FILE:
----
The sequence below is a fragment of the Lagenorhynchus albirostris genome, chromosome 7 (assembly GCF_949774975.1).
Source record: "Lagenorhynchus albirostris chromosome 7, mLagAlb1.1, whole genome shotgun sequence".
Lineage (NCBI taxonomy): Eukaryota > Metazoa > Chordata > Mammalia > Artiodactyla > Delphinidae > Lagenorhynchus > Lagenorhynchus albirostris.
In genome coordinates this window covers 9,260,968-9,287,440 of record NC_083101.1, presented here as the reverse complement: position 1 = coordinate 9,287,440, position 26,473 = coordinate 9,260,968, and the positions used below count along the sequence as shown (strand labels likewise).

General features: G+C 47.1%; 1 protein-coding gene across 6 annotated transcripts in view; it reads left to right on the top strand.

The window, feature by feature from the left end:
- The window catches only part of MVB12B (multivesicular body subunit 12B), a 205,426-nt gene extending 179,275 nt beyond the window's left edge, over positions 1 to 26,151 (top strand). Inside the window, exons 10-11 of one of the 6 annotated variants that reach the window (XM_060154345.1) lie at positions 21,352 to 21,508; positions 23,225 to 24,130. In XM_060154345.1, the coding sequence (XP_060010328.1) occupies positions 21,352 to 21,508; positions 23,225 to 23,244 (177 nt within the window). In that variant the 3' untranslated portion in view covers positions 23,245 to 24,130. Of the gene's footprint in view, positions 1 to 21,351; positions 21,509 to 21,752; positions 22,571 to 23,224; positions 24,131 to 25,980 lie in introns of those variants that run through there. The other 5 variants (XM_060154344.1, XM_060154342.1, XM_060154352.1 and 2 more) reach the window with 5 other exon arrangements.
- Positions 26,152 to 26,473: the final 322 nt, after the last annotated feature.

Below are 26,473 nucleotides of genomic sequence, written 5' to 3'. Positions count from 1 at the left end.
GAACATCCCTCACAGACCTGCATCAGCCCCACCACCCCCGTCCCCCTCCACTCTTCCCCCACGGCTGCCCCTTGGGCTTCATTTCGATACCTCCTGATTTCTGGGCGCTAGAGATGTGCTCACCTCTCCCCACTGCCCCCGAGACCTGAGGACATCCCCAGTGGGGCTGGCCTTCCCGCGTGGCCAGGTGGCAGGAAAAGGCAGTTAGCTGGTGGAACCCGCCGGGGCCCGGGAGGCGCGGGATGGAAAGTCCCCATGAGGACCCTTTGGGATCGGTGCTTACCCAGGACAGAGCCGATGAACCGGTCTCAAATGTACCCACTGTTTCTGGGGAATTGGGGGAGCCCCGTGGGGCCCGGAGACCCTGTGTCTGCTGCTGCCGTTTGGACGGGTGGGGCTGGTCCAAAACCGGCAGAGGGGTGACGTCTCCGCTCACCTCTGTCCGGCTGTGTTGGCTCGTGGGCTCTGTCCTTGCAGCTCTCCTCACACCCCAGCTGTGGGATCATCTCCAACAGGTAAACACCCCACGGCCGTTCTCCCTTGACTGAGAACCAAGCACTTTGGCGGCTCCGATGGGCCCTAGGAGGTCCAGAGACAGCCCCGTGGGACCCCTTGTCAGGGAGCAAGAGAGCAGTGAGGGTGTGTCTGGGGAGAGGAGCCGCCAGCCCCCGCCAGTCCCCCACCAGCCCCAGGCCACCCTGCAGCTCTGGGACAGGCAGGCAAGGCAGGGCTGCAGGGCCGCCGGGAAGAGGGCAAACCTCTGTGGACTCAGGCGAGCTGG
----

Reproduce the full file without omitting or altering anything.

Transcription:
The sequence below is a fragment of the Lagenorhynchus albirostris genome, chromosome 7 (assembly GCF_949774975.1).
Source record: "Lagenorhynchus albirostris chromosome 7, mLagAlb1.1, whole genome shotgun sequence".
Lineage (NCBI taxonomy): Eukaryota > Metazoa > Chordata > Mammalia > Artiodactyla > Delphinidae > Lagenorhynchus > Lagenorhynchus albirostris.
In genome coordinates this window covers 9,260,968-9,287,440 of record NC_083101.1, presented here as the reverse complement: position 1 = coordinate 9,287,440, position 26,473 = coordinate 9,260,968, and the positions used below count along the sequence as shown (strand labels likewise).

General features: G+C 47.1%; 1 protein-coding gene across 6 annotated transcripts in view; it reads left to right on the top strand.

The window, feature by feature from the left end:
- The window catches only part of MVB12B (multivesicular body subunit 12B), a 205,426-nt gene extending 179,275 nt beyond the window's left edge, over positions 1 to 26,151 (top strand). Inside the window, exons 10-11 of one of the 6 annotated variants that reach the window (XM_060154345.1) lie at positions 21,352 to 21,508; positions 23,225 to 24,130. In XM_060154345.1, the coding sequence (XP_060010328.1) occupies positions 21,352 to 21,508; positions 23,225 to 23,244 (177 nt within the window). In that variant the 3' untranslated portion in view covers positions 23,245 to 24,130. Of the gene's footprint in view, positions 1 to 21,351; positions 21,509 to 21,752; positions 22,571 to 23,224; positions 24,131 to 25,980 lie in introns of those variants that run through there. The other 5 variants (XM_060154344.1, XM_060154342.1, XM_060154352.1 and 2 more) reach the window with 5 other exon arrangements.
- Positions 26,152 to 26,473: the final 322 nt, after the last annotated feature.

Below are 26,473 nucleotides of genomic sequence, written 5' to 3'. Positions count from 1 at the left end.
GAACATCCCTCACAGACCTGCATCAGCCCCACCACCCCCGTCCCCCTCCACTCTTCCCCCACGGCTGCCCCTTGGGCTTCATTTCGATACCTCCTGATTTCTGGGCGCTAGAGATGTGCTCACCTCTCCCCACTGCCCCCGAGACCTGAGGACATCCCCAGTGGGGCTGGCCTTCCCGCGTGGCCAGGTGGCAGGAAAAGGCAGTTAGCTGGTGGAACCCGCCGGGGCCCGGGAGGCGCGGGATGGAAAGTCCCCATGAGGACCCTTTGGGATCGGTGCTTACCCAGGACAGAGCCGATGAACCGGTCTCAAATGTACCCACTGTTTCTGGGGAATTGGGGGAGCCCCGTGGGGCCCGGAGACCCTGTGTCTGCTGCTGCCGTTTGGACGGGTGGGGCTGGTCCAAAACCGGCAGAGGGGTGACGTCTCCGCTCACCTCTGTCCGGCTGTGTTGGCTCGTGGGCTCTGTCCTTGCAGCTCTCCTCACACCCCAGCTGTGGGATCATCTCCAACAGGTAAACACCCCACGGCCGTTCTCCCTTGACTGAGAACCAAGCACTTTGGCGGCTCCGATGGGCCCTAGGAGGTCCAGAGACAGCCCCGTGGGACCCCTTGTCAGGGAGCAAGAGAGCAGTGAGGGTGTGTCTGGGGAGAGGAGCCGCCAGCCCCCGCCAGTCCCCCACCAGCCCCAGGCCACCCTGCAGCTCTGGGACAGGCAGGCAAGGCAGGGCTGCAGGGCCGCCGGGAAGAGGGCAAACCTCTGTGGACTCAGGCGAGCTGG